The MRI showed that Cameron has a deformity in the left side of his brain. The areas that would normal be curvy and round are globular and shape-less. This pretty well proved the reasoning behind his left-side dominance and also gave us the clue that he has a blind spot in his right peripheral vision. Cameron's new Neurologist - Dr. Richard Morse, discussed trying other medications, but mentioned that for children with early-onset epilepsy, like Cameron, usually if one medication doesn't work, they try another. If a 2nd med doesn't work, there is a mere 5% chance that a 3rd med would be effective - we were on our 5th med. So we focused on other options. Dr. Morse discussed with us that removing the globular part of Cameron's brain would most likely stop any and all seizure activity. In Cameron's case, they assume he was born with this deformity and that he's been having seizures his entire life, just presenting in different ways (hence the lengthy colic spell). He can talk fine, his memory is great, he is a very smart kid, he's just a little clumsy. Dr. Morse believes that his brain formed the pathways needed to function properly, around this area of his brain, it just misfires sometimes. Removing it would cause minimal issues because his brain already works around it. He's also hopeful that Cam's clumsiness and right-side weakness would subside. The only likely problem would be that his blind spot on the right side would become larger (No left handed batter here!). After deciding that we would like to pursue this option, Dr. Morse ordered a PET Scan of Cameron's brain. Doing this scan allows the doctors to have a map of brain activity. They want to see how large and how deep the abnormality is.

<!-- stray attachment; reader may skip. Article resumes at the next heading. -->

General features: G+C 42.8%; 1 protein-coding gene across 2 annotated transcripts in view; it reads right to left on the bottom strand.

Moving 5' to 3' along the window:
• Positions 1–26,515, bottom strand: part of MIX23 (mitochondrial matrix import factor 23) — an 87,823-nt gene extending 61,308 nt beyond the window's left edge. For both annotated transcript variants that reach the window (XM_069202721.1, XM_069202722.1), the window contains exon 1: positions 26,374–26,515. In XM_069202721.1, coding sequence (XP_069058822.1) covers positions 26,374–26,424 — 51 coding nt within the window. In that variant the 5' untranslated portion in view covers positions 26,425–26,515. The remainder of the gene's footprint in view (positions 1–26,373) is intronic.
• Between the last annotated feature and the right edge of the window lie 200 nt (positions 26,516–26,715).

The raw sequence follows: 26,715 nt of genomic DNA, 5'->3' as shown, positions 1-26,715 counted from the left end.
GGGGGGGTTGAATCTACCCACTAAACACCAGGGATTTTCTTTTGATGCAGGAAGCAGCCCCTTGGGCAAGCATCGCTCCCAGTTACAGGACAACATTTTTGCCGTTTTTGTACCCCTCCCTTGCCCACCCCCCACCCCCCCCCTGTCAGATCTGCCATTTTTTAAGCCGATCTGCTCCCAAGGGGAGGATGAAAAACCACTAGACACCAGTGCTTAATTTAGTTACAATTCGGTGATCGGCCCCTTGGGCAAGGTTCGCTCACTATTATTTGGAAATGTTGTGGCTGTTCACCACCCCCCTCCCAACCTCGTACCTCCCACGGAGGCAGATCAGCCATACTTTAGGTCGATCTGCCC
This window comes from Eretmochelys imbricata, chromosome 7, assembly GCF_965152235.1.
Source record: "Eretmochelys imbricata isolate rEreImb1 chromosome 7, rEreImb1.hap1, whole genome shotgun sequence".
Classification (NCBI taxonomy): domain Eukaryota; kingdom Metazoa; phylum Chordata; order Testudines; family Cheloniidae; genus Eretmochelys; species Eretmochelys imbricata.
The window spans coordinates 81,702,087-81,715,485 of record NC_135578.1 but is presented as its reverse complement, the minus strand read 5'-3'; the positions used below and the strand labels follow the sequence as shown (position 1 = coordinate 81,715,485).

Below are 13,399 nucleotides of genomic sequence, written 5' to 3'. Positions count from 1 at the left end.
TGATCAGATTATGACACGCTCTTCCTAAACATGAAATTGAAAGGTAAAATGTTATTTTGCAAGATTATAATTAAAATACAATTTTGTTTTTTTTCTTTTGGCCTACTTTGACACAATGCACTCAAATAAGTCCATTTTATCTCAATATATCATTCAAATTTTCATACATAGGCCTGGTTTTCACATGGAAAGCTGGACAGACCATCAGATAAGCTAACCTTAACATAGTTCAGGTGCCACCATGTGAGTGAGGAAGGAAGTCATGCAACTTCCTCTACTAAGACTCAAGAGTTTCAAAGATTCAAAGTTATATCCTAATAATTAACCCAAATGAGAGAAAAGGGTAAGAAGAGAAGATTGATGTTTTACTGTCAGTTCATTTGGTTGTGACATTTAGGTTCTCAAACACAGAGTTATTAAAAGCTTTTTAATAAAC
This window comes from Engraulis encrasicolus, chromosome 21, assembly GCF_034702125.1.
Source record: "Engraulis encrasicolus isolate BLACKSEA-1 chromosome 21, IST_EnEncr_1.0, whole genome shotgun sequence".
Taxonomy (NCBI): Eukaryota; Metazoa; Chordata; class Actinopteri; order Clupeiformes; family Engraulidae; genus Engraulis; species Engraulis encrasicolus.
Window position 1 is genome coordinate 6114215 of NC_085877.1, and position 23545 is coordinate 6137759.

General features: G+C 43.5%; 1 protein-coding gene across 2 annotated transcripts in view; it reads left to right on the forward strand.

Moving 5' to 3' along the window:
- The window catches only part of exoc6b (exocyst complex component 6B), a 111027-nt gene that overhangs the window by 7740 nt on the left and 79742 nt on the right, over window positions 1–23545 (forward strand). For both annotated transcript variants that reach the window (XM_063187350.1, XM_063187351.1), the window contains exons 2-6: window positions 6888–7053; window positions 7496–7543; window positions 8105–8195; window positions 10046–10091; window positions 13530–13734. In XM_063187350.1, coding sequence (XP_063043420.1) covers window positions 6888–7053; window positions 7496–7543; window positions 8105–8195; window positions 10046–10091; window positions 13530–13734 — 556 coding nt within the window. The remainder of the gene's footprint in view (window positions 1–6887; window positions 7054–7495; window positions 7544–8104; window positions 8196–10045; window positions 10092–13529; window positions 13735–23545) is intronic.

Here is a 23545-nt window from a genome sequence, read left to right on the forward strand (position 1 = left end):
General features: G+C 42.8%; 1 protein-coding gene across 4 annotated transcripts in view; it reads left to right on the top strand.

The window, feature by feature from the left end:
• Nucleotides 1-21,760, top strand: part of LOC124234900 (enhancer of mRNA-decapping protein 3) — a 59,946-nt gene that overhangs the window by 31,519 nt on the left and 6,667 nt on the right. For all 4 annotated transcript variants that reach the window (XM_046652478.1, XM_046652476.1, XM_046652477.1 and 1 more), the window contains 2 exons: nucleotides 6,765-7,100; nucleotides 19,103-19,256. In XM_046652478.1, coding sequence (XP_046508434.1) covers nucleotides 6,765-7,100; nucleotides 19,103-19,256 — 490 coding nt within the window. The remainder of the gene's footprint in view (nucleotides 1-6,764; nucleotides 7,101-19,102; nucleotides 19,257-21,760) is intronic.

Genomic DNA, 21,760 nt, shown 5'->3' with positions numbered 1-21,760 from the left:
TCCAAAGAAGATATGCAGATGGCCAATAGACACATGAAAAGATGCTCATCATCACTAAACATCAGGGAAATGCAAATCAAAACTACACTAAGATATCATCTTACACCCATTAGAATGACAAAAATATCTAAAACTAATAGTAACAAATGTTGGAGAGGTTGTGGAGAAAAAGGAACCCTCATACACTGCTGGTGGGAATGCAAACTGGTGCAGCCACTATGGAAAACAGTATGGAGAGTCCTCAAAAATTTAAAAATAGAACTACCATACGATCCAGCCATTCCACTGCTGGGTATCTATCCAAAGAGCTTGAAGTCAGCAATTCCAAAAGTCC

We have not had a discussion with the doctors about the results of the PET Scan yet, but in brief: a large portion of the left side of his temporal, occipital and perietal lobes do not function. For those of you who know Cameron well, you know that he is a completely competent, smart, funny, crazy kid - it's amazing what the brain can do! Next week, on Sept 3rd we will meet with the Neuro Surgeon for the first time and hopefully have a better understanding of what the PET Scan showed. There's a chance they'll still want to do more tests. We're confident in their abilities and know that they have Cam's best interest in mind.


  1. Love that little boy. He's amazing.

  2. Thank you for sharing with us Cassie and Shawn. Baby Cam is a very special little man. Love him and you both to pieces!!